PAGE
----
Intended for healthcare professionals

Analysis Too Much Medicine

Overdiagnosis in mammography screening: a 45 year journey from shadowy idea to acknowledged reality

BMJ 2015; 350 doi: https://doi.org/10.1136/bmj.h867 (Published 04 March 2015) Cite this as: BMJ 2015;350:h867

Re: Overdiagnosis in mammography screening: a 45 year journey from shadowy idea to acknowledged reality

A Societal Solution is required

Both Barratt [1] and Goetzsche & Jorgensen [2] describe the range of findings of various teams of investigators who arrive a widely different conclusions about both the ratio of harm to benefit and the degree of effect of mammographic screening on reducing advanced cancer.

Barratt (BMJ Talk Medicine), quoting Stacy Carter, reminds that these disputes about the effects and effectiveness of mammographic screening require a societal solution. Carter and colleagues affirm the need to draw both on evidential systems and ethical systems. [3]

Now that it has been comprehensively acknowledged that mammographic screening inflicts harms on asymptomatic women, it is time to acknowledge that it is morally wrong to inflict harm on them, particularly without fully and properly informing them. [4] And, more importantly, it is time to seek social solutions to rectify that assault.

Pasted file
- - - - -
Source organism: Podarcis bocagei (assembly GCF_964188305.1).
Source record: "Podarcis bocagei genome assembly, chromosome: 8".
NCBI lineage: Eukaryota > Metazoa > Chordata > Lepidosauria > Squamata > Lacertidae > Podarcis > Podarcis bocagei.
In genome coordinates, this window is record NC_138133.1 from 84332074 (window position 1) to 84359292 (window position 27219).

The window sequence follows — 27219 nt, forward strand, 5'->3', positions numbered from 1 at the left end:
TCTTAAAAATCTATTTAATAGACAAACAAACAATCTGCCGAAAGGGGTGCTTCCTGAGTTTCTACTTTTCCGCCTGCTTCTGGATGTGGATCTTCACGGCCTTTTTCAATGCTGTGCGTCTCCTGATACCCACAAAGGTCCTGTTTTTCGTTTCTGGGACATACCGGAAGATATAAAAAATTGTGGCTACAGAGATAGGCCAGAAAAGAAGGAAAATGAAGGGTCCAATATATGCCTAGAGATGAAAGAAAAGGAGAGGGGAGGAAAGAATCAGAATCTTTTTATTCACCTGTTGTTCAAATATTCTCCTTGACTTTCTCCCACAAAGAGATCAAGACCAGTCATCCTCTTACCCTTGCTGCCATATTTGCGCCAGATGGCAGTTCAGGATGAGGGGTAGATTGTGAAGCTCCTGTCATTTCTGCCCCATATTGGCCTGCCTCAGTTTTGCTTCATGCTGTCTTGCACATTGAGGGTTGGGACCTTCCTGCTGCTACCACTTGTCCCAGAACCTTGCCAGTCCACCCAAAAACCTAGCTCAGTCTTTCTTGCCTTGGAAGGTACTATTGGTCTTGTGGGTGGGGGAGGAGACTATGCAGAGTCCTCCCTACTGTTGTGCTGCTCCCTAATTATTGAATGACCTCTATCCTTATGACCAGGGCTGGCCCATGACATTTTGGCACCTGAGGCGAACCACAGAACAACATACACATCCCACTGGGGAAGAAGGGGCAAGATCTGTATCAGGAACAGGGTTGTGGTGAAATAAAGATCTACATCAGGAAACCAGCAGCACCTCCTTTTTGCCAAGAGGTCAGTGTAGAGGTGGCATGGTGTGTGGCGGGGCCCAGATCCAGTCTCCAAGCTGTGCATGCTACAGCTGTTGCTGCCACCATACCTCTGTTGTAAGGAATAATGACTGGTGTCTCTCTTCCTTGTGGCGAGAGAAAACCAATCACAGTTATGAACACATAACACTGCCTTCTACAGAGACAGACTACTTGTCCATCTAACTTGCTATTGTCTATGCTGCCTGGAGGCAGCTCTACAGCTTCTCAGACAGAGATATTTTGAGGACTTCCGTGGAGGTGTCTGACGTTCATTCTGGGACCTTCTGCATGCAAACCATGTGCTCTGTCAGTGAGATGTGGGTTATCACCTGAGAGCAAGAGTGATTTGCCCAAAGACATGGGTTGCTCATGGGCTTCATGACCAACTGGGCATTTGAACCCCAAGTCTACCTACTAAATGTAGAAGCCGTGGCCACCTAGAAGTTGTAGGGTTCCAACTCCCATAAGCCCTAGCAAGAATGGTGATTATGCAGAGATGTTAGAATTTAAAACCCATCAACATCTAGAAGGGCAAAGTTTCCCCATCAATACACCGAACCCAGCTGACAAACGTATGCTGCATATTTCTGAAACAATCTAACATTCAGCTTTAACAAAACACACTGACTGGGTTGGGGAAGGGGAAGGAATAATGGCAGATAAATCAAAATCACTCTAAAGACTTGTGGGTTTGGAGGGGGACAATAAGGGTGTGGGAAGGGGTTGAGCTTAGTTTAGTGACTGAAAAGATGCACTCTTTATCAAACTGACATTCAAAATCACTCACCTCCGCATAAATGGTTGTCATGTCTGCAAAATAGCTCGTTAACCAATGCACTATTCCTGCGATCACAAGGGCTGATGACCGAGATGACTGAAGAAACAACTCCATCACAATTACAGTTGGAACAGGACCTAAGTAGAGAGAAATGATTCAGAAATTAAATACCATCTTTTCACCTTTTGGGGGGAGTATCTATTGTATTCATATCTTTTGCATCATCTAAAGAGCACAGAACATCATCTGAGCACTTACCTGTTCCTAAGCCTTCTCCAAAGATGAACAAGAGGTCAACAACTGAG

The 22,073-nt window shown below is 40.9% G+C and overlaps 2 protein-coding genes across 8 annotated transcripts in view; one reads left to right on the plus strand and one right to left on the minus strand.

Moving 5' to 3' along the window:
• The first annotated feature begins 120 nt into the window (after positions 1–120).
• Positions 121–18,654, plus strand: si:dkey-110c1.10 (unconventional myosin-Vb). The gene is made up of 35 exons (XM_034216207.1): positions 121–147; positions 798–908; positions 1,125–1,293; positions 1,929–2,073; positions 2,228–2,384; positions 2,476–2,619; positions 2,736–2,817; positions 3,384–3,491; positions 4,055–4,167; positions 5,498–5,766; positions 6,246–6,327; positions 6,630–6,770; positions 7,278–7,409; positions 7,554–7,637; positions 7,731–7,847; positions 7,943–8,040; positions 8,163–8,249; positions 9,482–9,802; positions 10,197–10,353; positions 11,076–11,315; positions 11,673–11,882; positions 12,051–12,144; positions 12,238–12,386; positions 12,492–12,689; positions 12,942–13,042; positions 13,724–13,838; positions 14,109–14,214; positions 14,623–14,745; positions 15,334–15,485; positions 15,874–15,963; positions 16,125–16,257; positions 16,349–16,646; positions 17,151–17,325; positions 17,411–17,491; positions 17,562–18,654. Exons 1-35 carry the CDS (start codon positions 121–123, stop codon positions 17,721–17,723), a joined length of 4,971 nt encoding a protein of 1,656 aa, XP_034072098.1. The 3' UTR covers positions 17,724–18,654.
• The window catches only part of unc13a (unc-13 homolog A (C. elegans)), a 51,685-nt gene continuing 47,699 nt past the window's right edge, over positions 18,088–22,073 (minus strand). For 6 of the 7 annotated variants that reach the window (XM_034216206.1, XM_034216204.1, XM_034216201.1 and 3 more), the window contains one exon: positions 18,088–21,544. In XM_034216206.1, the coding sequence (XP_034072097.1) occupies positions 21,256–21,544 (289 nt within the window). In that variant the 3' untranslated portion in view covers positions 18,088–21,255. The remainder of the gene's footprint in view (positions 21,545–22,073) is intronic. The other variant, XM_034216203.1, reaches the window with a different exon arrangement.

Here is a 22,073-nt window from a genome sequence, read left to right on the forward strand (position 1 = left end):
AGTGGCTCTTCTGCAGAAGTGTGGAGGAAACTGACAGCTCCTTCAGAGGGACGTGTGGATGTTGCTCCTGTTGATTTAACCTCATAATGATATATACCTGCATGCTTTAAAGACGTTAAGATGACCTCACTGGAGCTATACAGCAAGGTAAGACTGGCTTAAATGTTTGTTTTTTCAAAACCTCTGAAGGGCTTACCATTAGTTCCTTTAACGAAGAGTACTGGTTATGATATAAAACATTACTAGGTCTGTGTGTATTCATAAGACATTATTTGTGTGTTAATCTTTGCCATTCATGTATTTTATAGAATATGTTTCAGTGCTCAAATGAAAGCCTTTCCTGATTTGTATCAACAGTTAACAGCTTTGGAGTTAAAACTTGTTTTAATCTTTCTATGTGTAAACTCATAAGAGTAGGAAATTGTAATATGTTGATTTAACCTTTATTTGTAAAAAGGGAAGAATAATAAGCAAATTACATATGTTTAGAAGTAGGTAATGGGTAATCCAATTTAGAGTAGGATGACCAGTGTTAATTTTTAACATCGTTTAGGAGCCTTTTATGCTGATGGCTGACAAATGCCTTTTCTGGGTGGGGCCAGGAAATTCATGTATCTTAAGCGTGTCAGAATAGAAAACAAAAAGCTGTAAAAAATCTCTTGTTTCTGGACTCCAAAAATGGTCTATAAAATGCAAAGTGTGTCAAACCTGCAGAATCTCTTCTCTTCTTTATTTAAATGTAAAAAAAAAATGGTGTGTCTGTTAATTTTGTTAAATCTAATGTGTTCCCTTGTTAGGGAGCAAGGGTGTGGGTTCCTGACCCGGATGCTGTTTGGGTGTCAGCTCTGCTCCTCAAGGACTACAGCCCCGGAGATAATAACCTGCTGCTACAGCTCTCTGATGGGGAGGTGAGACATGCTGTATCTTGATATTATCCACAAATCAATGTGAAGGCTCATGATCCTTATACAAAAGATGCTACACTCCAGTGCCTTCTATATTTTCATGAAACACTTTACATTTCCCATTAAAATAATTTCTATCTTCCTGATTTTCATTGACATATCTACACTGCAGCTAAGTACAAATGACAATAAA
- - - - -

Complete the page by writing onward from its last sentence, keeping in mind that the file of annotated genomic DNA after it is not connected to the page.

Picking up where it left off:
Examination of reasons why we have arrived at this parlous state of affairs might sharpen the focus:

• Wilson and Jungner principles of screening not observed; (Forest Report)
• In UK, Edwina Currie`s introduction of population screening was naively under-informed and politically motivated;
• Repeatedly, the NHS Breast Screening Programme strenuously avoided all demands for insisting that women be properly and fully informed;
• Robustly produced systematic reviews of evidence were dismissed or ignored.

Most citizens, some health professionals and many politicians are ignorant of epidemiology`s methods of producing evidence. But now, many are instinctively wising up to the fact that there is Too Much Medicine and that people are being treated dishonestly and disrespectfully.

It is wrong to harm citizens; it is time to put a stop to it.

[1] Barratt A. Overdiagnosis in mammography screening: a 45 year journey from shadowy idea to acknowledged reality: BMJ 2015;350:h867

[2] Goetzsche PG, Jorgensen KJ. Screening doesn’t reduce the occurrence of advanced cancers rapid response to [1] 19th March 2015. http://www.bmj.com/content/350/bmj.h867/rr-2

[3] Carter SM, Rychetnik L, Lloyd B, Kerridge IH, Baur L, et al. Evidence, Ethics, and Values: A Framework for Health Promotion

[4] Sokol DK. Update on the UK law on informed consent. BMJ 2015;350:h1481

Competing interests: No competing interests

22 March 2015
Hazel Thornton
Honorary Visiting Fellow, Department of Health Sciences
None
University of Leicester
"Saionara", 31 Regent Street, Rowhedge, Colchester. CO5 7EA